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Smelly BBQ's - Does your BBQ stink?

Does your BBQ Stink? 

I read a story in a newspaper about an Australian case where a vegan had taken her neighbours to Court to try and stop them from – among other things – having a BBQ in their backyard. 

The vegan plaintiff claimed to be fed up with the smell of meat and fish cooking on the BBQ next door. The plaintiff alleged that she was unable to enjoy her own backyard due to the cooking odours from the neighbouring property. 

Unsurprisingly, the neighbours found the plaintiff’s case to be unreasonable. Also, unsurprisingly, the Australian Courts agreed with the neighbours and kicked the case out of the Court. 

Although most Kiwis would find such a claim absurd (and funny), there are certain circumstances where it may have merit. 

The law deals with these types of allegations under the law of Nuisance. A legal nuisance arises when an activity on one person’s property causes damage or unduly interferes with the enjoyment of another person’s land. 

A nuisance can occur by an act of a defendant, or it may arise from the defendant’s failure to prevent something occurring on their land.  

It is not difficult to see then how the vegan plaintiff could bring her allegation.  If she could have proved the activity of the barbequing neighbours was unduly interfering with her enjoyment of her land, she may have had a valid claim.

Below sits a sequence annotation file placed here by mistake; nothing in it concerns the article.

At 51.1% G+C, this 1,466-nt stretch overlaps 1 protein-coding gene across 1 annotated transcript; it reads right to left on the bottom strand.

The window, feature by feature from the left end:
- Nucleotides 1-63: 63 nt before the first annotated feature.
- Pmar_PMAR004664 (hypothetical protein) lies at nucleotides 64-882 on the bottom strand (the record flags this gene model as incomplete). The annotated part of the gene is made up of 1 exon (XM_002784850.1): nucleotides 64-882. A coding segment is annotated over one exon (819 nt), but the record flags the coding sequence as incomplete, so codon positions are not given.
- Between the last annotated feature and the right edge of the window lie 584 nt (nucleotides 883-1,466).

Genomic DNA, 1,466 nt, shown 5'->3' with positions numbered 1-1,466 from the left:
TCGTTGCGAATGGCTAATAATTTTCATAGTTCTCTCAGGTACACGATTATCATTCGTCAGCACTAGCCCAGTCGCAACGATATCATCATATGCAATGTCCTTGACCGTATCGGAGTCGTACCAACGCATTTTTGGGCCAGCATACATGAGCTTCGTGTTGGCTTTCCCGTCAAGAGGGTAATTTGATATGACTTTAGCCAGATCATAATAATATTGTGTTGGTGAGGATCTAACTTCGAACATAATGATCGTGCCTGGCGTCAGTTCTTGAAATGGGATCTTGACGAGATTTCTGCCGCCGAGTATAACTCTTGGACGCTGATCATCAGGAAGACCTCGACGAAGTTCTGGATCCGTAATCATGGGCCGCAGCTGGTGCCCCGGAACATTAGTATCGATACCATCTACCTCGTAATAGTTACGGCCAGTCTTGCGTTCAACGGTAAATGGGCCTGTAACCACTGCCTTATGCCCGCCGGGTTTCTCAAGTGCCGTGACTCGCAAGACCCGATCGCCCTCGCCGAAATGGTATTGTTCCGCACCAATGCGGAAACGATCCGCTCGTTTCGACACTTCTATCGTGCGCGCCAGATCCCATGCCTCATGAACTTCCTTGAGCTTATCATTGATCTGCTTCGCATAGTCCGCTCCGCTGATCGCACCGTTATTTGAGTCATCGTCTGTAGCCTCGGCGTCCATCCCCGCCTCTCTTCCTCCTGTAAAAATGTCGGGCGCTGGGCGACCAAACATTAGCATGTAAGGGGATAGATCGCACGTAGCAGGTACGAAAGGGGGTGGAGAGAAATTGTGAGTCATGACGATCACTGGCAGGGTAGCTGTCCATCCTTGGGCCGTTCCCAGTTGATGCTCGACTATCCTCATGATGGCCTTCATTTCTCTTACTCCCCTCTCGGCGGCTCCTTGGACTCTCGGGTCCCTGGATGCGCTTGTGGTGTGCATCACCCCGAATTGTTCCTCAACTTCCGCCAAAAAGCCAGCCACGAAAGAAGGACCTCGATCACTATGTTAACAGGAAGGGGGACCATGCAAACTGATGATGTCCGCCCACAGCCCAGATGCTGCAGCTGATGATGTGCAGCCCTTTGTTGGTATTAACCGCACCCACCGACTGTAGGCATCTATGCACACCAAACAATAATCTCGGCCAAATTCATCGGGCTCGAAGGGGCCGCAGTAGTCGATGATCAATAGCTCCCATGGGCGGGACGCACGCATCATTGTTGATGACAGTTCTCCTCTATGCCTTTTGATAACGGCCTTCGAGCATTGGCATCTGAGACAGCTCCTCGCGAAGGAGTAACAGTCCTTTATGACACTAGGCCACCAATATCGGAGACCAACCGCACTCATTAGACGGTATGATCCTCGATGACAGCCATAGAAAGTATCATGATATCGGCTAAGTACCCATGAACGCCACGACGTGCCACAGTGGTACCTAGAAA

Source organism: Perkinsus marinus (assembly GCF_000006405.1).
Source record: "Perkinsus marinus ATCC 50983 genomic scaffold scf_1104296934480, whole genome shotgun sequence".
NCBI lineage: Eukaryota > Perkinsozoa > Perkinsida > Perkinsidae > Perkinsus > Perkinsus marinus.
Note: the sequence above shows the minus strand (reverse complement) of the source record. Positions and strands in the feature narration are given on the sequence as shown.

More likely, however, claims for nuisance will occur in situations between neighbours when one neighbour, for example, wishes to burn rubbish in the backyard, or the like.  There are famous nuisance cases with one neighbour burning trees and the fire spreading to neighbouring land causing damage.  

Nuisance claims also arise when one neighbour fails to trim trees on their property and branches and leaves continuously drop onto the neighbouring land. 

Realistically, there are many ways to frame a nuisance claim.  In a nutshell, if your neighbour is acting “like a nuisance”, it may well be that you have a valid claim in nuisance.   While we would not be advising our clients to sue their neighbours for having BBQ’s, it certainly would be worth discussing the neighbour’s behaviour with your lawyer if they are acting in such a way that is preventing you from reasonably using your land. 

There are several ways to resolve these matters without legal proceedings.  For example, loud neighbours or continuous parties would certainly be a nuisance at law, but Noise Control and Police would be the appropriate remedy in cases like this. Court is a last resort, designed to protect your rights if other (easier) options are not available. 

If you wish to bring a claim for a smelly BBQ – or any other possible nuisance – please contact your local lawyer to discuss.

  • Posted By: Graham Day on Fri, 4th Oct 2019 @ 11:23:38

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